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Transient Acoustic Environment Prediction Tool for Launch Vehicles in Motion during Early Lift-Off, Phase I

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Project Introduction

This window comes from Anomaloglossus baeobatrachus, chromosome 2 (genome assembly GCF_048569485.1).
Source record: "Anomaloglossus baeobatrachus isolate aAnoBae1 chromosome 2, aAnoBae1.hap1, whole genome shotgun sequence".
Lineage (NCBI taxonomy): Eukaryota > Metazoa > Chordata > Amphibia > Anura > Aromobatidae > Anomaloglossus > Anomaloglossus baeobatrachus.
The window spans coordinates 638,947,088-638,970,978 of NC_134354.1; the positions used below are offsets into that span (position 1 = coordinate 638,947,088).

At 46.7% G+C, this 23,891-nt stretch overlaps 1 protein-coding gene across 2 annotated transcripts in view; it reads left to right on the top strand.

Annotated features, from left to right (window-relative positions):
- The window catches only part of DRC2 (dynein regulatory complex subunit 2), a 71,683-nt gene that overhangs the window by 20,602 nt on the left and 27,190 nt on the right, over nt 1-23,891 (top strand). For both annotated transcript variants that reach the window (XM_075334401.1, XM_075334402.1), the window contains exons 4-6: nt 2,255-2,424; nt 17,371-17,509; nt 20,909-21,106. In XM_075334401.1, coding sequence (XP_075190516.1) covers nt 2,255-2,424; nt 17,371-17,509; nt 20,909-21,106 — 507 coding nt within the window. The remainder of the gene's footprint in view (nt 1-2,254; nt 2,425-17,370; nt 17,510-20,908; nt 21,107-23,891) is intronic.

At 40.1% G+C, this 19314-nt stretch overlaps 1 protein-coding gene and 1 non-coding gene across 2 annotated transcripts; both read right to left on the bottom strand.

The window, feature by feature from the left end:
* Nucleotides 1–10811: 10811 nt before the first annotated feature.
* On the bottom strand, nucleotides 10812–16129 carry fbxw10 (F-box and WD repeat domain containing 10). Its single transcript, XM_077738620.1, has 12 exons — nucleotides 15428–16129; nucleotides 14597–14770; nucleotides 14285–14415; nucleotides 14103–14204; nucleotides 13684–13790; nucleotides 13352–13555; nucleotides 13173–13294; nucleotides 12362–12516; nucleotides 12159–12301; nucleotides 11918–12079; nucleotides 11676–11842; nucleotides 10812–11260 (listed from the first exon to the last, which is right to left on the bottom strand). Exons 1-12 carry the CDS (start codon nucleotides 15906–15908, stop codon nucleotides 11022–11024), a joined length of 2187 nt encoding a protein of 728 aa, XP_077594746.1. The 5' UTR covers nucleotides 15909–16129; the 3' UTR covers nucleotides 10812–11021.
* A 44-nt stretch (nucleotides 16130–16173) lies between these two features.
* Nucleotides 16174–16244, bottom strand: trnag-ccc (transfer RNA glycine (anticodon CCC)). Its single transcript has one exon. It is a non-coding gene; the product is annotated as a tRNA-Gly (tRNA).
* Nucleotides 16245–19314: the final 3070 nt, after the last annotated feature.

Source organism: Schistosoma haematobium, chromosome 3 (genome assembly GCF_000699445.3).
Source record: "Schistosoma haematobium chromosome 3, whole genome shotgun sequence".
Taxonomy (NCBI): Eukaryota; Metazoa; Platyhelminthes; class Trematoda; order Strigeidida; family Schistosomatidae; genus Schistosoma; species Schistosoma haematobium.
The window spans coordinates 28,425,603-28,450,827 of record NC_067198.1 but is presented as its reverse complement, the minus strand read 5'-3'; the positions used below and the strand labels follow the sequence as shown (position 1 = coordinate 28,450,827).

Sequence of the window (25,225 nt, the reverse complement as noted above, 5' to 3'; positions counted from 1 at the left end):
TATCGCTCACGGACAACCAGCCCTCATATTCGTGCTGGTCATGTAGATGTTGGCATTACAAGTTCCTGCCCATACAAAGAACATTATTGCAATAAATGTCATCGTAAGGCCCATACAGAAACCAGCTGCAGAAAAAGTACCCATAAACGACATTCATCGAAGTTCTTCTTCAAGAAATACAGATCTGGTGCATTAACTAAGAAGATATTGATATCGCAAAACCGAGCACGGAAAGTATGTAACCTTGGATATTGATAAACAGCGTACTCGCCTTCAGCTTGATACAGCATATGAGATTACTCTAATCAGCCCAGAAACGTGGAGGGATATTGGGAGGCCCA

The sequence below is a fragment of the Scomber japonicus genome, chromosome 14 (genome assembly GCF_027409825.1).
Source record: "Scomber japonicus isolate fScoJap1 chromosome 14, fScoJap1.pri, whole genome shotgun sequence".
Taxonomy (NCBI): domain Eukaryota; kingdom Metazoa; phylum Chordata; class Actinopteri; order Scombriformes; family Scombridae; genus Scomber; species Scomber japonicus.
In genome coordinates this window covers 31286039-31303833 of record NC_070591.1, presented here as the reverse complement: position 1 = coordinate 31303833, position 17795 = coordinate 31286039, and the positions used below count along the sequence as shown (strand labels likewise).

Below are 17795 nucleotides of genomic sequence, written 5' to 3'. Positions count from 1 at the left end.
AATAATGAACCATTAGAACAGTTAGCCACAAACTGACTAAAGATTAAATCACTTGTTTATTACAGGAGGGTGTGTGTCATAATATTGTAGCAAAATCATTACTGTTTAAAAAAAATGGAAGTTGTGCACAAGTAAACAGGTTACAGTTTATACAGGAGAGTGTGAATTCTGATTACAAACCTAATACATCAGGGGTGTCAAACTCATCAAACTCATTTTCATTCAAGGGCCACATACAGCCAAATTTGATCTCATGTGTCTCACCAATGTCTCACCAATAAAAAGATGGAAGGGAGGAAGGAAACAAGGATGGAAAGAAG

Launch vehicles experience extreme acoustic loads dominated by rocket exhaust plume interactions with ground structures during lift-off, which can produce damaging vibro-acoustic loads on the vehicle and payloads if not properly understood and mitigated against. Existing capabilities for modeling the turbulent plume physics during early lift-off are too dissipative to accurately resolve the propagation of acoustic waves throughout the launch environment. Higher fidelity non-dissipative analysis tools are critically needed to design mitigation measures (such as water deluge) and launch pad geometry for current and future launch vehicles. This project will build upon existing capabilities to develop and deliver breakthrough technologies to drastically improve predictions of transient acoustic loading for launch vehicles in motion during early lift-off. Innovative hybrid CFD/CAA techniques based on RANS/LES modeling for acoustic generation physics and an unstructured discontinuous Galerkin method will be employed to model long distance acoustic wave propagation along with vehicle motion using ideally-suited high-order accurate schemes. This new paradigm enables: (1) Greatly reduced dissipation and dispersion; (2) Improved modeling of acoustic interactions with complex geometry; and (3) Automatic identification of transient acoustic environment including vehicle motion. Merits of this approach will be investigated and demonstrated during Phase I. In Phase II, the methodology will be refined and validated against realistic targeted applications. More »

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